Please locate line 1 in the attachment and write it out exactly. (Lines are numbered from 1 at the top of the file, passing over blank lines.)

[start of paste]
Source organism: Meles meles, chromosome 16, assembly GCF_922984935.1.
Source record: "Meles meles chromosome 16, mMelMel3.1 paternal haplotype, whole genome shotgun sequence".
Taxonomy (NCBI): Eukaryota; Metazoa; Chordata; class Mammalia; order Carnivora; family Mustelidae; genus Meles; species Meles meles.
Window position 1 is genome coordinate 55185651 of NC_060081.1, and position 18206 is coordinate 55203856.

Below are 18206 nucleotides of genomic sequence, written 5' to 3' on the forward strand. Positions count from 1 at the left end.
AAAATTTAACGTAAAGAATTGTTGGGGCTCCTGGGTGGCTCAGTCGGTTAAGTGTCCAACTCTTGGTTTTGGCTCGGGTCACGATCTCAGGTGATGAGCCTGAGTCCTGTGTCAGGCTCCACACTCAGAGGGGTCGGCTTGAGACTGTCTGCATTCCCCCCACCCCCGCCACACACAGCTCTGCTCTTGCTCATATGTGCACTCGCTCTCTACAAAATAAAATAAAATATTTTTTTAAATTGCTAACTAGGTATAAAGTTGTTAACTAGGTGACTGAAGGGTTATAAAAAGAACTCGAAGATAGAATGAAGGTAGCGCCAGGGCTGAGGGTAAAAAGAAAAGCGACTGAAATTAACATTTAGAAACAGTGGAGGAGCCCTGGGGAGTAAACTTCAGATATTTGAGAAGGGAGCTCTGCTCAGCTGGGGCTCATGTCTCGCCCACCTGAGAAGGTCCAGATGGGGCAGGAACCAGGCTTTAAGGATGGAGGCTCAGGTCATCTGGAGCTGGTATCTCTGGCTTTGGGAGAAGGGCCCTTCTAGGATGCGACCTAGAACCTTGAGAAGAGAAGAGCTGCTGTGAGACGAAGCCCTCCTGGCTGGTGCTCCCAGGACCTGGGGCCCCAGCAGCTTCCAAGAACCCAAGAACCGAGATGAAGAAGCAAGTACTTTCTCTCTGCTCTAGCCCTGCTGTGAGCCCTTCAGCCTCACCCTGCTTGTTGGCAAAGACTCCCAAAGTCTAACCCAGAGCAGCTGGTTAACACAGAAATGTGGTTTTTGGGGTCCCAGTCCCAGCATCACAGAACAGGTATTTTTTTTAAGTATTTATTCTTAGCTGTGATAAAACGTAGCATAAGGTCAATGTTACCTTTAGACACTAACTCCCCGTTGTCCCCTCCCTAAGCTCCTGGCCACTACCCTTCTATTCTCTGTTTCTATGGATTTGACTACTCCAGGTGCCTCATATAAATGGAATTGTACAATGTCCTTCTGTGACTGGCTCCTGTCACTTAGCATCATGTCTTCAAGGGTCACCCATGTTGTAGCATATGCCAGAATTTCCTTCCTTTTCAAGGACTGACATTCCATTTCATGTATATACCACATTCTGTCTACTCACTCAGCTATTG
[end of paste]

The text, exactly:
Source organism: Meles meles, chromosome 16, assembly GCF_922984935.1.